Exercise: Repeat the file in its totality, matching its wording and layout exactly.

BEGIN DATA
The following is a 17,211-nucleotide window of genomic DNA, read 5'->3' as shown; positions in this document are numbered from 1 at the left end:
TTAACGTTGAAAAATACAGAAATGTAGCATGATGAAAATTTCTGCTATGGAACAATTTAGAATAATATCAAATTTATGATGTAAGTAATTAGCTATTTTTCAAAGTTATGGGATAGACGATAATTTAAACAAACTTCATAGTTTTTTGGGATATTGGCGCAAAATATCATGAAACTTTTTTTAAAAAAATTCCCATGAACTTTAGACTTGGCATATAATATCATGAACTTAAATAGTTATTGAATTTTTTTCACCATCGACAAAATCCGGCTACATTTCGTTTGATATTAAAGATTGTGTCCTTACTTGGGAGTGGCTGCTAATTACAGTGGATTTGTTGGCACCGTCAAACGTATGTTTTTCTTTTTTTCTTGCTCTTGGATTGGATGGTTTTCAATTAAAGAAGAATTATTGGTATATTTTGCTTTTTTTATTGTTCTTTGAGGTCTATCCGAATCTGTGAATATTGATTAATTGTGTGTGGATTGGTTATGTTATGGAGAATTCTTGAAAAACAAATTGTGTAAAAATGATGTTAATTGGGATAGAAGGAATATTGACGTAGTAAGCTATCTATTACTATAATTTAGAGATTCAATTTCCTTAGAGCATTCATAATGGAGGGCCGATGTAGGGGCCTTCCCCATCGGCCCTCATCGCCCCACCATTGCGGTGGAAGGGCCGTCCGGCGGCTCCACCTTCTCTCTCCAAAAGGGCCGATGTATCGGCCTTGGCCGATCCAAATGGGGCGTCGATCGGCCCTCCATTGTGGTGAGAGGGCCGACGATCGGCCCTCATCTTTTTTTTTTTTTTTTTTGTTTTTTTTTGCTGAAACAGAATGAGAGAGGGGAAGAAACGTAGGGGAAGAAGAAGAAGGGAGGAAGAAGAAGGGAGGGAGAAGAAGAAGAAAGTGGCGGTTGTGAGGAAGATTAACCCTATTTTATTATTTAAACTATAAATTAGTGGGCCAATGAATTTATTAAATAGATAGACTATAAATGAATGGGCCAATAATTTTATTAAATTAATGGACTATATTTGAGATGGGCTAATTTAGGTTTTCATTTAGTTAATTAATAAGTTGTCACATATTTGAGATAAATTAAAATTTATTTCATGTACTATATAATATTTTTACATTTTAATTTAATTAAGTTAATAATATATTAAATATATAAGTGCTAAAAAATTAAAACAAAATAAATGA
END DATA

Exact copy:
The following is a 17,211-nucleotide window of genomic DNA, read 5'->3' as shown; positions in this document are numbered from 1 at the left end:
TTAACGTTGAAAAATACAGAAATGTAGCATGATGAAAATTTCTGCTATGGAACAATTTAGAATAATATCAAATTTATGATGTAAGTAATTAGCTATTTTTCAAAGTTATGGGATAGACGATAATTTAAACAAACTTCATAGTTTTTTGGGATATTGGCGCAAAATATCATGAAACTTTTTTTAAAAAAATTCCCATGAACTTTAGACTTGGCATATAATATCATGAACTTAAATAGTTATTGAATTTTTTTCACCATCGACAAAATCCGGCTACATTTCGTTTGATATTAAAGATTGTGTCCTTACTTGGGAGTGGCTGCTAATTACAGTGGATTTGTTGGCACCGTCAAACGTATGTTTTTCTTTTTTTCTTGCTCTTGGATTGGATGGTTTTCAATTAAAGAAGAATTATTGGTATATTTTGCTTTTTTTATTGTTCTTTGAGGTCTATCCGAATCTGTGAATATTGATTAATTGTGTGTGGATTGGTTATGTTATGGAGAATTCTTGAAAAACAAATTGTGTAAAAATGATGTTAATTGGGATAGAAGGAATATTGACGTAGTAAGCTATCTATTACTATAATTTAGAGATTCAATTTCCTTAGAGCATTCATAATGGAGGGCCGATGTAGGGGCCTTCCCCATCGGCCCTCATCGCCCCACCATTGCGGTGGAAGGGCCGTCCGGCGGCTCCACCTTCTCTCTCCAAAAGGGCCGATGTATCGGCCTTGGCCGATCCAAATGGGGCGTCGATCGGCCCTCCATTGTGGTGAGAGGGCCGACGATCGGCCCTCATCTTTTTTTTTTTTTTTTTTGTTTTTTTTTGCTGAAACAGAATGAGAGAGGGGAAGAAACGTAGGGGAAGAAGAAGAAGGGAGGAAGAAGAAGGGAGGGAGAAGAAGAAGAAAGTGGCGGTTGTGAGGAAGATTAACCCTATTTTATTATTTAAACTATAAATTAGTGGGCCAATGAATTTATTAAATAGATAGACTATAAATGAATGGGCCAATAATTTTATTAAATTAATGGACTATATTTGAGATGGGCTAATTTAGGTTTTCATTTAGTTAATTAATAAGTTGTCACATATTTGAGATAAATTAAAATTTATTTCATGTACTATATAATATTTTTACATTTTAATTTAATTAAGTTAATAATATATTAAATATATAAGTGCTAAAAAATTAAAACAAAATAAATGA